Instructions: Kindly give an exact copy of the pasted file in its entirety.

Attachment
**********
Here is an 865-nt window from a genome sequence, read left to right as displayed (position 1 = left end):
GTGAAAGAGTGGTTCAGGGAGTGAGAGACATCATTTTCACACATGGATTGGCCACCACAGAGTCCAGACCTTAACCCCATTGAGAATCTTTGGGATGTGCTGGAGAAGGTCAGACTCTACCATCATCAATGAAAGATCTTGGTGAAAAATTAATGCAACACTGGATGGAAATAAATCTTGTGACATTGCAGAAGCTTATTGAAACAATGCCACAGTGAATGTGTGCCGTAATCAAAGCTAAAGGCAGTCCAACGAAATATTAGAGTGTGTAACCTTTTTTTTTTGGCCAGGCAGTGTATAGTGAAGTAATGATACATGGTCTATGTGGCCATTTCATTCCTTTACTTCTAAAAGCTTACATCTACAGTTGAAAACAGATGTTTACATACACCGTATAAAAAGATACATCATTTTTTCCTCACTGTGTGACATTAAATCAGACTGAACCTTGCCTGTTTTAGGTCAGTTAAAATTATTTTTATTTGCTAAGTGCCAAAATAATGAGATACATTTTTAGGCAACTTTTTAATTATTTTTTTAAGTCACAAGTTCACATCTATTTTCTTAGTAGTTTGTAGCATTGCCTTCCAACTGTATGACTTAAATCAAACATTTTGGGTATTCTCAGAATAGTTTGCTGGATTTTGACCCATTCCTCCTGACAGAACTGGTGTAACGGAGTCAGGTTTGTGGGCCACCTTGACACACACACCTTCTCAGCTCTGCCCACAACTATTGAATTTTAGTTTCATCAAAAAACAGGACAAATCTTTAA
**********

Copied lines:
Here is an 865-nt window from a genome sequence, read left to right as displayed (position 1 = left end):
GTGAAAGAGTGGTTCAGGGAGTGAGAGACATCATTTTCACACATGGATTGGCCACCACAGAGTCCAGACCTTAACCCCATTGAGAATCTTTGGGATGTGCTGGAGAAGGTCAGACTCTACCATCATCAATGAAAGATCTTGGTGAAAAATTAATGCAACACTGGATGGAAATAAATCTTGTGACATTGCAGAAGCTTATTGAAACAATGCCACAGTGAATGTGTGCCGTAATCAAAGCTAAAGGCAGTCCAACGAAATATTAGAGTGTGTAACCTTTTTTTTTTGGCCAGGCAGTGTATAGTGAAGTAATGATACATGGTCTATGTGGCCATTTCATTCCTTTACTTCTAAAAGCTTACATCTACAGTTGAAAACAGATGTTTACATACACCGTATAAAAAGATACATCATTTTTTCCTCACTGTGTGACATTAAATCAGACTGAACCTTGCCTGTTTTAGGTCAGTTAAAATTATTTTTATTTGCTAAGTGCCAAAATAATGAGATACATTTTTAGGCAACTTTTTAATTATTTTTTTAAGTCACAAGTTCACATCTATTTTCTTAGTAGTTTGTAGCATTGCCTTCCAACTGTATGACTTAAATCAAACATTTTGGGTATTCTCAGAATAGTTTGCTGGATTTTGACCCATTCCTCCTGACAGAACTGGTGTAACGGAGTCAGGTTTGTGGGCCACCTTGACACACACACCTTCTCAGCTCTGCCCACAACTATTGAATTTTAGTTTCATCAAAAAACAGGACAAATCTTTAA